McGuinn, Clark & Hillman

3 Byrds Land in London [UK Version]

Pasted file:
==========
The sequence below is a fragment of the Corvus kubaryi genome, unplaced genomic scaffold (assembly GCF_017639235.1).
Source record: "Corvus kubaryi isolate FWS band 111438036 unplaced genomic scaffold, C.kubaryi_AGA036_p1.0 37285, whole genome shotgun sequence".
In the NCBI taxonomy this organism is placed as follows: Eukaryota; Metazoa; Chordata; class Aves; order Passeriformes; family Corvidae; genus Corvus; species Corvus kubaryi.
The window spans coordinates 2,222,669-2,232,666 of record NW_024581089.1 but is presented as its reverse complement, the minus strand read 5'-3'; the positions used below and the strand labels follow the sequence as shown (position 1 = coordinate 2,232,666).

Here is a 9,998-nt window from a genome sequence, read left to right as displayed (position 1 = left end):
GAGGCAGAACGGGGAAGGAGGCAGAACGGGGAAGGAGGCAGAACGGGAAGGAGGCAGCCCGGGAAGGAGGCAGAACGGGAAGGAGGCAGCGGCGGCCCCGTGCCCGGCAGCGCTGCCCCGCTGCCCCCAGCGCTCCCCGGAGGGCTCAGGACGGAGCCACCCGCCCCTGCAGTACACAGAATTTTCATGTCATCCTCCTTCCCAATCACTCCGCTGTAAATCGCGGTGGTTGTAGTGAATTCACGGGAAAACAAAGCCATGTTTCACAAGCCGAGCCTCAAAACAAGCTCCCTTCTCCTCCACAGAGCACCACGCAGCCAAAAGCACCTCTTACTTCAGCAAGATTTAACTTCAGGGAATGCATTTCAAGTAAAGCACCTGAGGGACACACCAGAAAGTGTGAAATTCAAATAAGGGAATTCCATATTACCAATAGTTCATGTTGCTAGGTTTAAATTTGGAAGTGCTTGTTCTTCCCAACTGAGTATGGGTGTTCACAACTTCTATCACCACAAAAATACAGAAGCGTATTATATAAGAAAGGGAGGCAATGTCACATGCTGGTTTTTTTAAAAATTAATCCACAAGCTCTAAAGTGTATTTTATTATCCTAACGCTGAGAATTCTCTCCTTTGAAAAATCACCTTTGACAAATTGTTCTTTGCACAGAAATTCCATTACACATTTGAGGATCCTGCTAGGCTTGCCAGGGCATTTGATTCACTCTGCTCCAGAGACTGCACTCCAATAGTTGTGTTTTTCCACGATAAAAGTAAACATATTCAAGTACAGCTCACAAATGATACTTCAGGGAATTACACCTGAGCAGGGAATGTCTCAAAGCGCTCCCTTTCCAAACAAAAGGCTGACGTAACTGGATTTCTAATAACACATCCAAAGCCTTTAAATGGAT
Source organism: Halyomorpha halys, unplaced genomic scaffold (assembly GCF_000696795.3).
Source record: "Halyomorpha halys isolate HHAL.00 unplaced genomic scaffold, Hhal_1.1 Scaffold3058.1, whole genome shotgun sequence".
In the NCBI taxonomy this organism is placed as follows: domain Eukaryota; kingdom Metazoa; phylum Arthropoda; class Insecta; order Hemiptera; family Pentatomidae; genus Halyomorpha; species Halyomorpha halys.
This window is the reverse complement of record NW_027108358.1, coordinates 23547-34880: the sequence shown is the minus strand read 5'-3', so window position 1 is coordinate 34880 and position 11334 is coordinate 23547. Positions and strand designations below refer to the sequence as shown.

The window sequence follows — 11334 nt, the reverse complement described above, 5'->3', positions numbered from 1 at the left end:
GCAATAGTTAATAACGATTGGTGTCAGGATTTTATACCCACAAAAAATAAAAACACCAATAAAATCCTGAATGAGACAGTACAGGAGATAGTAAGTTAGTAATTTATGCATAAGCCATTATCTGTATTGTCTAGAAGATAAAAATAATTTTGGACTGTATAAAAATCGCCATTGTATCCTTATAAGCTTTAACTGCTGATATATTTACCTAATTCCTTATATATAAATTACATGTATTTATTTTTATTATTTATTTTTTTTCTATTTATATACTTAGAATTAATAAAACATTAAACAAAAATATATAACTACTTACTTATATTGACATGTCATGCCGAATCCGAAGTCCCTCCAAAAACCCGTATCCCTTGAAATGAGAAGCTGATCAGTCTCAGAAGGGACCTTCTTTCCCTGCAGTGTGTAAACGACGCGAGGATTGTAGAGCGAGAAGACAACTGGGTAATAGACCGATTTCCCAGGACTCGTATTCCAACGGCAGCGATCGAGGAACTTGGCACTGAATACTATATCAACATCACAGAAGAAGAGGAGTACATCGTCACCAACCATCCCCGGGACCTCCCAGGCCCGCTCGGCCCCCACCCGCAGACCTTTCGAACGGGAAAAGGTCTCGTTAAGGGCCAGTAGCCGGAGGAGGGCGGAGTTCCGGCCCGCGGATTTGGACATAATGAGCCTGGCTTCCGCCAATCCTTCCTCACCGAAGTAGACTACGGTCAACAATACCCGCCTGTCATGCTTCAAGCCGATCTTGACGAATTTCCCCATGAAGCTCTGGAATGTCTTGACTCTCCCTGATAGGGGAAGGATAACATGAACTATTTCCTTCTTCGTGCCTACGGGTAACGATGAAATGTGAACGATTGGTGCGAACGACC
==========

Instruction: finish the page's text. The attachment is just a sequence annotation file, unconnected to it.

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In 1977, Roger McGuinn, Chris Hillman, and Gene Clark all had new albums to promote, and all three were trying to set up promotional tours in Europe; some clever promoter got the bright idea of booking them on a package tour of the United Kingdom, and faster than you could say "Byrds reunion," the three former bandmates found themselves sharing a bill for the first time in years, leading to a short-lived reunion for the three singer/songwriters. 3 Byrds Land in London comes from BBC recordings of the tour's two-night stand at London's Hammersmith Odeon in the spring of 1977. The woefully underappreciated Gene Clark gets the short end of the stick as usual, performing only four tunes on this set (two of which he never recorded elsewhere), but he's in great voice and his band (including Thomas Jefferson Kaye) is in strong, rollicking form, especially on the good and greasy "Hula Bula Man." Chris Hillman delivers a typically strong and polished performance on his eight songs, ranging from solid country to sharp R&B, and if Hillman isn't a terribly charismatic frontman, he was a hell of a good bandleader, judging from this recorded evidence. Roger McGuinn and his band (called Thunderbyrd, just in case you had forgotten a key part of his résumé) get the longest set (nine songs) and play a solid selection of vintage Byrds material, highlights from McGuinn's solo career (including the rare and blazing "Shoot 'Em" and a slightly odd cover of Tom Petty's "American Girl"; at least McGuinn was sharp enough to spot the influence); guitarist Rick Vito serves up more than his share of fiery leads. Finally, the three former Byrds join forces for the encore, performing "So You Want to Be a Rock & Roll Star," "Mr. Tambourine Man," and "Eight Miles High," and if the legendary harmonies aren't quite spot on, they're close enough to bring a smile to any fan who's listening. All in all, 3 Byrds Land in London is a solid and well-recorded souvenir for fans of the three artists; while it captured all of them in the midst of a career lull, they also sound happy to be playing before a packed house again, and their enthusiasm shows.

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